What Can You Learn From a Label?

We rely on labels to give us important information about products we’re buying.  When it comes to food, labels tell us not only if the item meets the government’s standards for nutrition but also if it answers to a higher authority.  Buying kosher food usually involves the experience of reading labels, which can be, for some, maddening (“is that small dot a kosher symbol or the trademark sign?”).  If the label bears a “hechsher,” a symbol that a rabbi has supervised its production, then it is deemed to be kosher, edible according to Jewish law.  The term kosher, meaning “proper,” has made its way into America’s vocabulary and signals a standard for food consumption that, for many, represents piety and religious devotion.  The Torah, in this week’s parasha, promises the attainment of holiness to those who restrict their diet according to God’s laws.  But is there more to keeping kosher than pious devotion to God?

Scholars and sages have offered other reasons for keeping kosher.  These include demonstrating an understanding and acceptance of the sacredness of other living creatures, a means for reinforcing Jewish identity in a mostly non-Jewish society by adopting unique ritual practices, and the practice of self-restraint as a way to prepare to make tough moral choices and resist temptation.  These are all valid and worthy explanations for following Jewish dietary laws.

But perhaps the dietary laws find their greatest relevance not as a ritual practice (or an exercise in reading labels in small print), but as one part of a larger approach to food consumption that might be called the “Jewish ethic of eating.”  Placed in the broader context of a commitment to social and environmental justice, kashrut becomes a compelling way of life.  Here, then, are some aspects of a Jewish approach to the broader experience of food consumption.

  • Environmental Awareness – We ought to develop an awareness of the impact of our food consumption on the environment.  Such awareness would include a commitment to recycling, and even composting.  The “kashrut” of a meal should be judged not only by the ingredients in the food but also by the environmental impact of the meal.  Did you use disposable materials that have a negative and harmful impact on the environment?   Were there ways that food preparation and consumption could have minimized that impact?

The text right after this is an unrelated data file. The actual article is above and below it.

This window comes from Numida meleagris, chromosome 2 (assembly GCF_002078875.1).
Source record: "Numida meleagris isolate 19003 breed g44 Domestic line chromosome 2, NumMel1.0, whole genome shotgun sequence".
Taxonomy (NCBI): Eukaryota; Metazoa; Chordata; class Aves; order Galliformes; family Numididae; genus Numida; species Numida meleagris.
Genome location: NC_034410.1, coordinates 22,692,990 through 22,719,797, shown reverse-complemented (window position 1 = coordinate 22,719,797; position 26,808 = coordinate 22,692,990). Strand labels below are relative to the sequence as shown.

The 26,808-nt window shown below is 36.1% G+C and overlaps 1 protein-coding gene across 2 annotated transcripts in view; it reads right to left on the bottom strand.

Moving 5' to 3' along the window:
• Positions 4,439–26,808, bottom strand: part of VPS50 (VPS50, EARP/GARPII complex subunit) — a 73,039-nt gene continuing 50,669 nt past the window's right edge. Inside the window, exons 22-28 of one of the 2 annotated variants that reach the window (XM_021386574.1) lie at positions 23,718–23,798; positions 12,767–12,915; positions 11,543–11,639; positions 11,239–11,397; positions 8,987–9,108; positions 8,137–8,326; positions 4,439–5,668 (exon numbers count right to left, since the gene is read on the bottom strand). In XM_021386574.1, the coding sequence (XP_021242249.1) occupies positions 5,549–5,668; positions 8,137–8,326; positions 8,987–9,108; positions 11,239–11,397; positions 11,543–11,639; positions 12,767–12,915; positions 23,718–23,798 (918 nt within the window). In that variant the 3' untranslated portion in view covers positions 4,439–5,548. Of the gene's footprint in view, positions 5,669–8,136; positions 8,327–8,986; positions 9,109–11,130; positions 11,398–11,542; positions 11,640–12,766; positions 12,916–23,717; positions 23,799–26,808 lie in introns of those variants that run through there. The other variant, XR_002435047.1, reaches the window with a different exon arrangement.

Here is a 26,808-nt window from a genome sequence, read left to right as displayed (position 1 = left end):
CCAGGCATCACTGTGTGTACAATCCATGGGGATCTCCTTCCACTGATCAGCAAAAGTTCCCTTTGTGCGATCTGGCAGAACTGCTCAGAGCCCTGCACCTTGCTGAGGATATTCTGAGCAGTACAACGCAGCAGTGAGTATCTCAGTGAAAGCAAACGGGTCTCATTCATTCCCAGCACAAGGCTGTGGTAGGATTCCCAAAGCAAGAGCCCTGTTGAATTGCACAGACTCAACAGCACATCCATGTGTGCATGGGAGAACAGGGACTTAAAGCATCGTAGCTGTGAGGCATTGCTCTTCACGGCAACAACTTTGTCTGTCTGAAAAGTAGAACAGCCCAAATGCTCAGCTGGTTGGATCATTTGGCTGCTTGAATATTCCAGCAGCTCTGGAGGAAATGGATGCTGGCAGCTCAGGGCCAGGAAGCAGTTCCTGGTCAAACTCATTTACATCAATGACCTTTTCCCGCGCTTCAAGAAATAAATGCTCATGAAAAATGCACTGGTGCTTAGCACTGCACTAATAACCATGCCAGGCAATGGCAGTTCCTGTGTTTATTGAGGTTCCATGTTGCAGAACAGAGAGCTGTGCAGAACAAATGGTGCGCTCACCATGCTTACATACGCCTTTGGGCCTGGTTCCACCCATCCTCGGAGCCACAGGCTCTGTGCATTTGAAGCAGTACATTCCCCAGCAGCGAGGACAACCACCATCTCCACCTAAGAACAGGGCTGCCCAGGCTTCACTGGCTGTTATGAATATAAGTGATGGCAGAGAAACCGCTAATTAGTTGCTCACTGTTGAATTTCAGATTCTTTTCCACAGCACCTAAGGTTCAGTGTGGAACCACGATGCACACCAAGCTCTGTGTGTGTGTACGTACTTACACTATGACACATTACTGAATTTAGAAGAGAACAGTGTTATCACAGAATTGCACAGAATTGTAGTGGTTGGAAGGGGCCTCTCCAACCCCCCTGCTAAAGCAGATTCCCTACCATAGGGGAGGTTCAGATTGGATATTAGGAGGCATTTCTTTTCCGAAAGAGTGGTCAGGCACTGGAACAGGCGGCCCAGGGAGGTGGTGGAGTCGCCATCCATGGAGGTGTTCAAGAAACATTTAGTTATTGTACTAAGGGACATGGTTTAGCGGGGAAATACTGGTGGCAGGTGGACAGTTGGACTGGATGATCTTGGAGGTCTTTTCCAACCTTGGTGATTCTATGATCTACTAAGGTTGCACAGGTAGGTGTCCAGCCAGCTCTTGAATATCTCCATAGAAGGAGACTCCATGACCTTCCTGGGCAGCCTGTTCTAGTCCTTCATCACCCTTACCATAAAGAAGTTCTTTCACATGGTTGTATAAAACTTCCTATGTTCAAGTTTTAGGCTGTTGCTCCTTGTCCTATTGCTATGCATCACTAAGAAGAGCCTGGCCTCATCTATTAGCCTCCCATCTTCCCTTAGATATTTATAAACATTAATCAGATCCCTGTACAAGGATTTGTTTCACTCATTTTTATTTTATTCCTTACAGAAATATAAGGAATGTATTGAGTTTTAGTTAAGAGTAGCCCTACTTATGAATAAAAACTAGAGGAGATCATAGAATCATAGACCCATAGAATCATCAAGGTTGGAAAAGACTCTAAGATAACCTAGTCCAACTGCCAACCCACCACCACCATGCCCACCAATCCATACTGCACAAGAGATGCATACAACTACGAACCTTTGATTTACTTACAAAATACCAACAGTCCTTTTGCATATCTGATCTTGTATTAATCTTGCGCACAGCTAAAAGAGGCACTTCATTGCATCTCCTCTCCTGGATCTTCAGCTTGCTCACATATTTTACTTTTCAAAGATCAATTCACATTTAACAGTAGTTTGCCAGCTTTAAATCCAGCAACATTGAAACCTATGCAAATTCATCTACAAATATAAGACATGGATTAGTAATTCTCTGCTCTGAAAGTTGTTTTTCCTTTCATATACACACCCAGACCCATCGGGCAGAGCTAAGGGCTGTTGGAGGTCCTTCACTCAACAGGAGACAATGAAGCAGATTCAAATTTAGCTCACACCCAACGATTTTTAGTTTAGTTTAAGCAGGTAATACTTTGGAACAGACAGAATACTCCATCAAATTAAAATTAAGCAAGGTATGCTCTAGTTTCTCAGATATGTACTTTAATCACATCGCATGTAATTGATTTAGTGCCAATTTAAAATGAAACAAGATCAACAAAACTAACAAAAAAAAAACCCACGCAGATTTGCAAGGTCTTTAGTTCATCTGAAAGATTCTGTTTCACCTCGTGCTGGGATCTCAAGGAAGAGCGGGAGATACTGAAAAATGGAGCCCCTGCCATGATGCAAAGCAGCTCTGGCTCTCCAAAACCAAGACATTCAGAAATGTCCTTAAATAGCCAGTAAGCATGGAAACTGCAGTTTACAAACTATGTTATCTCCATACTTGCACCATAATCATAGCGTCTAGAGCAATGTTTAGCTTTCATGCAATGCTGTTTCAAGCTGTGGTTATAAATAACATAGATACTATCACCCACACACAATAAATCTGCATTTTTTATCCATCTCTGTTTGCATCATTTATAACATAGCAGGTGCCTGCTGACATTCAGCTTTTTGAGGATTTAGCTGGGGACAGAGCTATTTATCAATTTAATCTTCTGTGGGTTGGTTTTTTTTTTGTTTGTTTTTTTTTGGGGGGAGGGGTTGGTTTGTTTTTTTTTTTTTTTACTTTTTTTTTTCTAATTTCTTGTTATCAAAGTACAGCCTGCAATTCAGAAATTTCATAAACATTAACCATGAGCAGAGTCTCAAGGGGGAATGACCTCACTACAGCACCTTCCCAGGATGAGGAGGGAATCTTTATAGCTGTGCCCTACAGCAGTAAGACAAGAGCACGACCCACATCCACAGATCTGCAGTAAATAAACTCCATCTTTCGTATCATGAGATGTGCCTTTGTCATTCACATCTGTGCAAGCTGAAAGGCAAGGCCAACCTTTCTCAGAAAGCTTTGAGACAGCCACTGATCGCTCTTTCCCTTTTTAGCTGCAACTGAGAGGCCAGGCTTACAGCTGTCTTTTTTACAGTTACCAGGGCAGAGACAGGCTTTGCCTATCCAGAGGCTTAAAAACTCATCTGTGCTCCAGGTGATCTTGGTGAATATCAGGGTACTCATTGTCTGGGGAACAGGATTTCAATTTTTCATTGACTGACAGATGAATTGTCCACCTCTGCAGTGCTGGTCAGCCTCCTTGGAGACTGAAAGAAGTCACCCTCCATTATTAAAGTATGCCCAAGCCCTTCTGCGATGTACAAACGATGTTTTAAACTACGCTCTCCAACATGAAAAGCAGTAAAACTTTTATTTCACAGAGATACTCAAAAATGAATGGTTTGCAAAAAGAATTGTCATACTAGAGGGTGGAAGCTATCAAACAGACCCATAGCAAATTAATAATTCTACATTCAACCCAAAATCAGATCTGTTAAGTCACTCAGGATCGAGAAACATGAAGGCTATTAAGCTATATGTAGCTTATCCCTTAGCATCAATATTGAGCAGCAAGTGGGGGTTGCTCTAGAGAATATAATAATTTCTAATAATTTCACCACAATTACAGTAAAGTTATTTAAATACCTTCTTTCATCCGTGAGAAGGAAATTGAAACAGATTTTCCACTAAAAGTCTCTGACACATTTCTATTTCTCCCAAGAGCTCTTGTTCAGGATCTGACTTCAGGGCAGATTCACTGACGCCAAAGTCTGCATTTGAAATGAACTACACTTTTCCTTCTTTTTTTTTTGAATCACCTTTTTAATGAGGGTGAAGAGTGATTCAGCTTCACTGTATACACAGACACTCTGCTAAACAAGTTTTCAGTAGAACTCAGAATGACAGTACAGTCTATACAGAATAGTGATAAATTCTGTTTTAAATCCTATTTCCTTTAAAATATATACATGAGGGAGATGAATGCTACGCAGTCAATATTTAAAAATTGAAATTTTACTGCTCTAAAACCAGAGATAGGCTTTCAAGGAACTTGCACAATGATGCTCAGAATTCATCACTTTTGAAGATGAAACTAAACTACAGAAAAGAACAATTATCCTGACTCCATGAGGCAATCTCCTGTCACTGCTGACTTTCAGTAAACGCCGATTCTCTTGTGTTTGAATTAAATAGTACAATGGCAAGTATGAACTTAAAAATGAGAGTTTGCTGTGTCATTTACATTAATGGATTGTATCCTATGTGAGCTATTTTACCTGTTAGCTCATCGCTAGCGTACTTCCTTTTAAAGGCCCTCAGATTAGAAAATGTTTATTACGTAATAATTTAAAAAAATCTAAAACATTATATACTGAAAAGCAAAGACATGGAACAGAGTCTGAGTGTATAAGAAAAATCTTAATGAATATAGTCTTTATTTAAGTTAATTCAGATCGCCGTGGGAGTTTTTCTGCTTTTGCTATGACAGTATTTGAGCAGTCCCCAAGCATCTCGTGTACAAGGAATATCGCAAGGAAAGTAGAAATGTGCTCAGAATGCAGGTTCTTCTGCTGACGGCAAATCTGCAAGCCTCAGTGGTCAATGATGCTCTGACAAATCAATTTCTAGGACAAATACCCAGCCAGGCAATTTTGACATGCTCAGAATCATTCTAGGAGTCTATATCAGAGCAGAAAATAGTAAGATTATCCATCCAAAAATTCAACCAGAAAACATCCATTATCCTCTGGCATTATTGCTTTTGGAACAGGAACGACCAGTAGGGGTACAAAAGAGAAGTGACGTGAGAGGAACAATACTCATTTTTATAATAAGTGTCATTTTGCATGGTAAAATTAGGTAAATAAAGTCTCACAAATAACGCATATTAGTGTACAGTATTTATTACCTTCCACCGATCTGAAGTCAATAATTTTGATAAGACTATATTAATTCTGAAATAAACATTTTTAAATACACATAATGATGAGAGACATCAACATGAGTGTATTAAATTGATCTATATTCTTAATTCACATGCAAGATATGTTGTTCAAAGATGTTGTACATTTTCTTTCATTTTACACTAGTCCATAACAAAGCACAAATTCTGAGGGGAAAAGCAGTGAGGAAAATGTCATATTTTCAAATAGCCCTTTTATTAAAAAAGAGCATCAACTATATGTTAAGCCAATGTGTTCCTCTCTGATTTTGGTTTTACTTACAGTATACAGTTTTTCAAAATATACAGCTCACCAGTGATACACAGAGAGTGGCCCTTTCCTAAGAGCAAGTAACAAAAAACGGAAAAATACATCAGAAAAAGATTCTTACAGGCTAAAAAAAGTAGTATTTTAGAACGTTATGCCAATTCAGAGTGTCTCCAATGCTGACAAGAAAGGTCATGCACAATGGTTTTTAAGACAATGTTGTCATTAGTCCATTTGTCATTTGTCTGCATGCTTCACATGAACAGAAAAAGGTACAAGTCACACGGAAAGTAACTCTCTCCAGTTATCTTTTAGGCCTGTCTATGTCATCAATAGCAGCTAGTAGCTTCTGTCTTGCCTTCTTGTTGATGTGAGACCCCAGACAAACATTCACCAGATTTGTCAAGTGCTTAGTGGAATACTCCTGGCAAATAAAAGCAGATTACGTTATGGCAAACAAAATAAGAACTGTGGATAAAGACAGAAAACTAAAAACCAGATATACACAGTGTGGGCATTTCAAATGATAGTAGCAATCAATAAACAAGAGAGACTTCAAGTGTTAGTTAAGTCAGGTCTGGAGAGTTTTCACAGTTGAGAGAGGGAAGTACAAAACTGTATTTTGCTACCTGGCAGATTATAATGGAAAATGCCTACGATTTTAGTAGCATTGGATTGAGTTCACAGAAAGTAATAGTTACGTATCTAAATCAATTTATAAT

• Charity – The kashrut of a meal should also be judged by the extent to which we share our bread with the hungry.  Can we really walk away from the table satisfied without some awareness of the fact that millions of people, including children, go to bed hungry?  A Jewish ethic of eating should compel us to find ways to alleviate the problem of hunger.
  • Social Justice – The Conservative Movement has developed “Magen Tzedek” (Shield of Righteousness), a type of rabbinic certification meant to be placed on food packages that addresses not the ingredients of the food but workers’ conditions and the treatment of animals.  Can we really be satisfied with our food consumption if another human being, desperate for employment, is forced to work in substandard conditions for insufficient wages? 
  • Humility and Gratitude – At our best, human beings- in distinction to animals- pause before eating to express gratitude for the food we are about to consume and do not end the experience of eating before we have thanked God for the bounty of the world made available to us.  Reciting blessings before and after we eat may seem like unnecessary ritual to some, and many do not have adequate knowledge of what blessings are meant to be recited when eating particular foods.  But expressing humility and gratitude for what we have is not ritual, it’s a matter of ethics.  Consider washing before a major meal (one that includes bread)—this is a moving and worthwhile way to mark the transition to a more spiritual state of being before taking a bite out of your sandwich.  Think about pausing before you eat and expressing thanks for what you are about to enjoy.  Savor the words of the blessing as much as you hope to savor the food you will eat.

Rabbi Israel Salanter, the founder of the Musar movement, an early modern movement of ethical revival, taught that discarding an egg with a blood spot (something commonly done by those who keep kosher) is an insignificant act if the same person who observes that law is willing to take money that is tainted with blood.  In other words, if keeping kosher is seen only as ritual practice and has no impact on ethical behavior, it is pointless.  Keeping kosher must be part of a broader Jewish ethic of food consumption and a catalyst to living a life marked by a commitment to ethics and justice.  In short, it’s not just about reading labels.

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